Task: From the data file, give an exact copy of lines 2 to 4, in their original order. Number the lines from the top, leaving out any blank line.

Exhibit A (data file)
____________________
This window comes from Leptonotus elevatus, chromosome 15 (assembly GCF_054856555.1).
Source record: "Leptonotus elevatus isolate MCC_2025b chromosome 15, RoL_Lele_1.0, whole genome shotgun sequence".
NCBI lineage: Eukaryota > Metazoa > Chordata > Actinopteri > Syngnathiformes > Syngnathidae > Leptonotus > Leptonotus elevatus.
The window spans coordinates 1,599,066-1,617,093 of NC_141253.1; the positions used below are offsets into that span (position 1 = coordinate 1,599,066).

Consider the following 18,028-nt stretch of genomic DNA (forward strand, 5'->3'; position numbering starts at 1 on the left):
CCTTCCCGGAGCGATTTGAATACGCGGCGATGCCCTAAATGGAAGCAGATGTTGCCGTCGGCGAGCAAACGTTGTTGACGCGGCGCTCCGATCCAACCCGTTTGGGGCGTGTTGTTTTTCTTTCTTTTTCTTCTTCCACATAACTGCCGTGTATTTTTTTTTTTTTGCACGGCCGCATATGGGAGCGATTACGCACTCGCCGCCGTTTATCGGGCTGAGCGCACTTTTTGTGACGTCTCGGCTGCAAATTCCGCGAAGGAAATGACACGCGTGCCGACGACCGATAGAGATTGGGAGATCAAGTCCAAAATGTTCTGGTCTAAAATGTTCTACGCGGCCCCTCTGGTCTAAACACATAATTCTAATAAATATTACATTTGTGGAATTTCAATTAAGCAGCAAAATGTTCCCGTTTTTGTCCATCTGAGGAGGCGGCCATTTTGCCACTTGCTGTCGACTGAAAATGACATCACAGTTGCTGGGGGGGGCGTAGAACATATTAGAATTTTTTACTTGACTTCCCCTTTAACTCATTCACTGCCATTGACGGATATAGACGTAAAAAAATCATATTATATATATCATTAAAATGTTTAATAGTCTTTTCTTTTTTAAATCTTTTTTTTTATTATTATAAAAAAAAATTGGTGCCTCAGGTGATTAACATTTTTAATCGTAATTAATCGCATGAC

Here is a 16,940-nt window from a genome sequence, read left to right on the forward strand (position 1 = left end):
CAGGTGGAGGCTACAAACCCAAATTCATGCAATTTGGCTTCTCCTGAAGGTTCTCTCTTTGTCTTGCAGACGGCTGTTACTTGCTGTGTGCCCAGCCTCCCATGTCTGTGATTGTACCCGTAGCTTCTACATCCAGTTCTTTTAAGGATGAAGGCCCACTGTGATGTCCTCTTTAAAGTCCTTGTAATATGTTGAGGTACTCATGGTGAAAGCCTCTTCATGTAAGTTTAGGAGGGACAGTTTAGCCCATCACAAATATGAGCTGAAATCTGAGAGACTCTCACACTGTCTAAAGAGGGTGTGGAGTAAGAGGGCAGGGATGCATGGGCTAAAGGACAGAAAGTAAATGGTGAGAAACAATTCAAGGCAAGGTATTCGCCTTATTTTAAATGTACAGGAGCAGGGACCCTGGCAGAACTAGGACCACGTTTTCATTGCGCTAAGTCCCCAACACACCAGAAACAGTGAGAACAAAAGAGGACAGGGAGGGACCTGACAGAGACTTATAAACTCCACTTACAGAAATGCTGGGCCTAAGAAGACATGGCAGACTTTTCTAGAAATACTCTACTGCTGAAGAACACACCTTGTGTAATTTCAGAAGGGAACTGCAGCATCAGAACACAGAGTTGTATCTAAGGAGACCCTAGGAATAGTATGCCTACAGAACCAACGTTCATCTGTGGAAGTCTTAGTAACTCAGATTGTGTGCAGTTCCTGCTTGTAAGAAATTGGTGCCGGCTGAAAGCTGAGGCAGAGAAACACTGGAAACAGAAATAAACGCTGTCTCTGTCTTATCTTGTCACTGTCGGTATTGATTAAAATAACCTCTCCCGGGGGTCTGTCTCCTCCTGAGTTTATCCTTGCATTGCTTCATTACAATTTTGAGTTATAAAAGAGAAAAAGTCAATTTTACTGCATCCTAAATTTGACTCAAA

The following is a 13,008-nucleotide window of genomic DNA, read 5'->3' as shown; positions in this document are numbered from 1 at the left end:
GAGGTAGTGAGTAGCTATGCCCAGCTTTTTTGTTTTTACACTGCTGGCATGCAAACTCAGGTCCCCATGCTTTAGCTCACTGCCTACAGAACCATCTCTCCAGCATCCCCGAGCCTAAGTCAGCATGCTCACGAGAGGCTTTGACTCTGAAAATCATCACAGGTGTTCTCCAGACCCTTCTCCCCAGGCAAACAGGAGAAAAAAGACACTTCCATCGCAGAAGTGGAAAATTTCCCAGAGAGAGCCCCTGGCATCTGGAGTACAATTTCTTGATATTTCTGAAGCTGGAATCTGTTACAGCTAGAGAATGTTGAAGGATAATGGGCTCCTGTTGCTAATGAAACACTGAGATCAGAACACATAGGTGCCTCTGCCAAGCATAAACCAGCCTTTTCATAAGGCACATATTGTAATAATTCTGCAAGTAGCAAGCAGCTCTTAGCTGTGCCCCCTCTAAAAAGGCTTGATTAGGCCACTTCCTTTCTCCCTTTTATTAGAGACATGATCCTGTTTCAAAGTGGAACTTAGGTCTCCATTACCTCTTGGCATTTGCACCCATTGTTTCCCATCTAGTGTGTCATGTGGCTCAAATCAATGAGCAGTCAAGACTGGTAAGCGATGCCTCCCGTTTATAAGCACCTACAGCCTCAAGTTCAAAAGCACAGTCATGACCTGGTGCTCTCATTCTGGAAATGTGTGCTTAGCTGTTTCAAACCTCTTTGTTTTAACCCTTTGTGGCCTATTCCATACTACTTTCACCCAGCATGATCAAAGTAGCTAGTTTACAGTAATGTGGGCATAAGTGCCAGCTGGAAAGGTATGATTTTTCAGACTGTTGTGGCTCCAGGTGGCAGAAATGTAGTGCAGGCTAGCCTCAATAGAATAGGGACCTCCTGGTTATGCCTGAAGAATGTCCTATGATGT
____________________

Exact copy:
Source record: "Leptonotus elevatus isolate MCC_2025b chromosome 15, RoL_Lele_1.0, whole genome shotgun sequence".
NCBI lineage: Eukaryota > Metazoa > Chordata > Actinopteri > Syngnathiformes > Syngnathidae > Leptonotus > Leptonotus elevatus.
The window spans coordinates 1,599,066-1,617,093 of NC_141253.1; the positions used below are offsets into that span (position 1 = coordinate 1,599,066).